What is mental health?

What is mental health?

May 26, 2020 Mental Illness 0
Stressed african lady at work

What is mental health?

Mental health refers to cognitive, behavioral and emotional wellbeing.  In other words, it is all about how people think, feel and behave.  According to the World Health Organization mental health is a state of well-being in which an individual realizes his or her own abilities, can cope with the normal stresses of life, can work productively, and is able to make a contribution to his or her community.  Mental health is therefore more than the absence of a mental disorder


Mental health affects our daily living, our relationships, our physical being.  In fact, it affects our whole being in the world.  That it why I believe mental illness to be the worst kind of illness to have, as it involves huge suffering.  Mental health depends on a delicate balance of factors


Various factors in our lives can contribute to a disruption in mental health, like ongoing financial concerns, problematic interpersonal relationships, social isolation, socio- economic conditions, such as availability of employment, work- related factors, physical illness such as cancer, diabetes and chronic pain, death of loved ones and genetic family history, as certain genes and gene variants put a person at higher risk.

Types of mental illnesses

Historically, the two broad categories of mental disorders are neurosis and psychosis. Neurosis is defined as a chronic or recurrent disorder characterized mainly by anxiety, which appears alone or as a symptom such as an obsession, compulsion, phobia or a sexual dysfunction.  Psychosis is defined as grossly impaired reality testing where people incorrectly evaluate the accuracy of their perceptions and thoughts and make incorrect inferences about external reality, even in the face of contrary evidence.  Psychosis is synonymous to severe impairment of social and personal functioning characterized by social withdrawal and inability to to perform the usual household and occupational roles.  Neurosis implies that reality testing and personality organization is intact, but that the person is distressed by a variety of disturbing symptoms.

The most common types of mental disorders are anxiety disorders and mood disorders.

Anxiety Disorders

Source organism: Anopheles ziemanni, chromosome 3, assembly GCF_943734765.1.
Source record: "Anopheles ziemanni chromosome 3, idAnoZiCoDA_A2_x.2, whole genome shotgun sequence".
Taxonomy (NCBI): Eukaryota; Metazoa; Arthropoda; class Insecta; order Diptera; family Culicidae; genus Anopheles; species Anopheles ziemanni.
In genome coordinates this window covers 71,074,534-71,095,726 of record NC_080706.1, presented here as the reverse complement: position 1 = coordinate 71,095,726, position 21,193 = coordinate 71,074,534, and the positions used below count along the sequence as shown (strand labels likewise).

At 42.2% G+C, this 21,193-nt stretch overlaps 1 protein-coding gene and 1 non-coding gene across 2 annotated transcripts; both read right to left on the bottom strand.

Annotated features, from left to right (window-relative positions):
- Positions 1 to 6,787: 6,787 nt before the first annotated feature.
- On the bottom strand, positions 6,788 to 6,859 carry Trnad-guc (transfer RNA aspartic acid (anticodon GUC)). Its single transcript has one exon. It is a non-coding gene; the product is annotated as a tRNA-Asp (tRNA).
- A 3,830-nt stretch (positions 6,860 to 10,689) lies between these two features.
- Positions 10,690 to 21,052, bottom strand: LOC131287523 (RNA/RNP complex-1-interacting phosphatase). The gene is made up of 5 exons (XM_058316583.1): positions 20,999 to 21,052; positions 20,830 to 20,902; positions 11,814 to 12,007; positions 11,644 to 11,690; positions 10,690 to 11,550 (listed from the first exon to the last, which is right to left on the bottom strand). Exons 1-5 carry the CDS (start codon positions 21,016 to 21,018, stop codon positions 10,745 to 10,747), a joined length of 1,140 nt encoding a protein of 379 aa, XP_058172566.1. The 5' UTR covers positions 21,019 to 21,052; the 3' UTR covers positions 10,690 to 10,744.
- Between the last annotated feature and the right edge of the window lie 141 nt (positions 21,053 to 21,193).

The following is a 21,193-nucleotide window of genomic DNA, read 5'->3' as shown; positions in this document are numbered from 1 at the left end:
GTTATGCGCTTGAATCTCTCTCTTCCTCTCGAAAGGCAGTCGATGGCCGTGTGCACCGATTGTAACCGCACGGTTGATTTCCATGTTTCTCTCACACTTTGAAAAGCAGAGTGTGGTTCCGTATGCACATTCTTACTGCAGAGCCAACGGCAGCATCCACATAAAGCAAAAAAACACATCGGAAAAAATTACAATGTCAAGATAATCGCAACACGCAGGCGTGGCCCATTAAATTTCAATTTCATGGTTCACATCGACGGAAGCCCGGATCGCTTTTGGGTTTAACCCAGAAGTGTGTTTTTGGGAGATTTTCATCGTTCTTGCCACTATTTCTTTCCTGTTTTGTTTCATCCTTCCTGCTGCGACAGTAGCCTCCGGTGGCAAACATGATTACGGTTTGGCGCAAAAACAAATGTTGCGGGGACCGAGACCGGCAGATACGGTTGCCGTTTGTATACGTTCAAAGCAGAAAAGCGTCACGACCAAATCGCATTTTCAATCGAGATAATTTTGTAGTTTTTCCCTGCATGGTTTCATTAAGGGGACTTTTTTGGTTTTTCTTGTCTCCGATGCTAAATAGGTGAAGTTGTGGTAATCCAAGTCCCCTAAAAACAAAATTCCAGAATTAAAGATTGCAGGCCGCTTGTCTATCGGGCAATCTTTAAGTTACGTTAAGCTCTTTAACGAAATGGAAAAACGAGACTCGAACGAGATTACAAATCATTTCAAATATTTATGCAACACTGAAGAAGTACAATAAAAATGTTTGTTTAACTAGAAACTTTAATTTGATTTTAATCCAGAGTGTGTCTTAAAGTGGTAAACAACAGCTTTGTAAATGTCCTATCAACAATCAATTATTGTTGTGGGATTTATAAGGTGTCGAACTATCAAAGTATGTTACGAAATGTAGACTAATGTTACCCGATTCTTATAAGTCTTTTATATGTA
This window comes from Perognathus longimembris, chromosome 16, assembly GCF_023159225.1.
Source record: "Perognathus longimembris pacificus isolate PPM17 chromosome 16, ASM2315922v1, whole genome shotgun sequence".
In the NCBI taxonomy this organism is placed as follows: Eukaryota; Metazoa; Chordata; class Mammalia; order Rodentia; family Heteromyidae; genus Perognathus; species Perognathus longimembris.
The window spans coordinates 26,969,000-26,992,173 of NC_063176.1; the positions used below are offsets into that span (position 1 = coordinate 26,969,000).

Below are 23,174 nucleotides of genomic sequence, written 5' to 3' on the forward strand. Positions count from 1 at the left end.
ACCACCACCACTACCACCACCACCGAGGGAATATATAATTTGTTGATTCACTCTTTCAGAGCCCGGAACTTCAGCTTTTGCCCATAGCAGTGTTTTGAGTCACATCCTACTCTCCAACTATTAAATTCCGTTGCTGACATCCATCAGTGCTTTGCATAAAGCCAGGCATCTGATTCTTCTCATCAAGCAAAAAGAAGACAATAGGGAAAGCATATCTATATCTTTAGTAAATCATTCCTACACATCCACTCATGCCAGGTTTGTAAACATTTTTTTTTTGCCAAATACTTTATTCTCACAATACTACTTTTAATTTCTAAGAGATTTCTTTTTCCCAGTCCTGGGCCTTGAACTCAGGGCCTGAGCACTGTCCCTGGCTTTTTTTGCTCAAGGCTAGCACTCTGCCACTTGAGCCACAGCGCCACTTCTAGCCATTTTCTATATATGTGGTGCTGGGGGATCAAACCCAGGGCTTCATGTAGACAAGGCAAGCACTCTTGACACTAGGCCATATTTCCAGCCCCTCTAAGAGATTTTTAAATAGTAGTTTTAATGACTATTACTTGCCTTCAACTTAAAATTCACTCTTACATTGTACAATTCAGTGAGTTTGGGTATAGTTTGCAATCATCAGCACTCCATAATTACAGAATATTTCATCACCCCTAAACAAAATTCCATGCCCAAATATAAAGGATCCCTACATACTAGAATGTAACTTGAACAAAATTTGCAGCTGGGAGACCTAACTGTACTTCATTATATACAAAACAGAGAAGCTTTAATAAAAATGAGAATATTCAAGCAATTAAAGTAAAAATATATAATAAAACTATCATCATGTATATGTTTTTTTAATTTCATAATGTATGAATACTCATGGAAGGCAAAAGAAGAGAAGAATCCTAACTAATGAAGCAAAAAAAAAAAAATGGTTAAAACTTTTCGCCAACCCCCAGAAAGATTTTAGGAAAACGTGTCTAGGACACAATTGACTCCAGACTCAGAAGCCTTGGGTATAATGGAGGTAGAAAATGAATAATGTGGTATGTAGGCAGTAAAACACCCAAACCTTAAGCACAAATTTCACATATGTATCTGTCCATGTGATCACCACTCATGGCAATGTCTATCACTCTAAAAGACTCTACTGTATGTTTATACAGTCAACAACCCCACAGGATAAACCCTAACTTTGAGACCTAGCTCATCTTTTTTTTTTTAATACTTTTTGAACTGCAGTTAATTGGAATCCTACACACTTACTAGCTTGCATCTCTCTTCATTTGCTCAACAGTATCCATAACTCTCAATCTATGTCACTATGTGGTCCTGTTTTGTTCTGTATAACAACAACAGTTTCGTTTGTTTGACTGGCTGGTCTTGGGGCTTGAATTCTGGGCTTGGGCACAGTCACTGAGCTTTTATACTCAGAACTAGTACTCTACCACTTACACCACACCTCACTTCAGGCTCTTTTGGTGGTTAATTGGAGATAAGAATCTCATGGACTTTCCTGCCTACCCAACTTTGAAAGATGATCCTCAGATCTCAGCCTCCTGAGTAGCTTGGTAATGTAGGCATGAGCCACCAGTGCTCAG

Generalized Anxiety Disorder ( GAD)

It is characterized by excessive worry and anxiety occurring more days than not,  for at least 6 months, about a number of events or activities, and causes clinically significant distress or impairment in social, occupational or other important areas of functioning. Dominant symptoms include complaints of persistent nervousness, trembling, muscular tensions, sweating, lightheaded ness, palpitations, dizziness and gastric discomfort.

Panic Disorder

The essential feature here is recurrent attacks  of severe anxiety /panic which are not restricted to any particular situation or set of circumstances and are therefore completely unpredictable. The dominant symptoms include sudden onset of palpitations,chest pain,choking sensations, dizziness and feelings of unreality. There is often also the presence of a secondary fear of dying, losing control, or going mad.

Phobic anxiety disorders

This is a group of anxiety disorders in which anxiety is evoked  predominantly in certain situations that are not currently threatening.  As a result, these situations are  avoided or endured with dread.  Agoraphobia is a cluster of phobias referring to fears of leaving home, entering shops, crowds and public places, or traveling alone in trains, buses or  planes.

Social phobia refers to the fear of scrutiny by other people, leading to avoidance of social situations.  Low self-esteem and fear of criticism is associated with social phobias.  Specific phobias are restricted to highly specific situations such as proximity to certain animals, thunder, darkness, closed spaces etc.

Obsessive Compulsive Disorder

The essential feature here is recurrent obsessional thoughts or compulsive acts.  Obsessional thoughts are ideas, images, or impulses that enter the  person’s mind repeatedly in a stereotyped form. These obsessions are distressing, and the person often tries unsuccessfully to resist them.  Compulsive acts are  behaviors that are repeated over and over again, in an attempt to prevent some unlikely event, often involving harm to or caused by the person, which he or she fears might otherwise occur.  When compulsive acts are resisted, anxiety increases.

Post-Traumatic Stress Disorder

This disorder arises as a delayed response to a stressful event or situation of an exceptionally catastrophic nature, which is likely to cause pervasive distress in almost anyone.  Typical features include episodes of repeated reliving of the trauma through  flashbacks and dreams, a sense of numbness and emotional blunting, detachment from other people, unresponsiveness to surroundings, lack of pleasure/joy and an avoidance of activities and situations reminiscent of the trauma. There is usually a state of autonomic hyperarousal with hypervigilance, an enhanced startle reaction and insomnia. 

Mood disorders

Major Depressive Disorder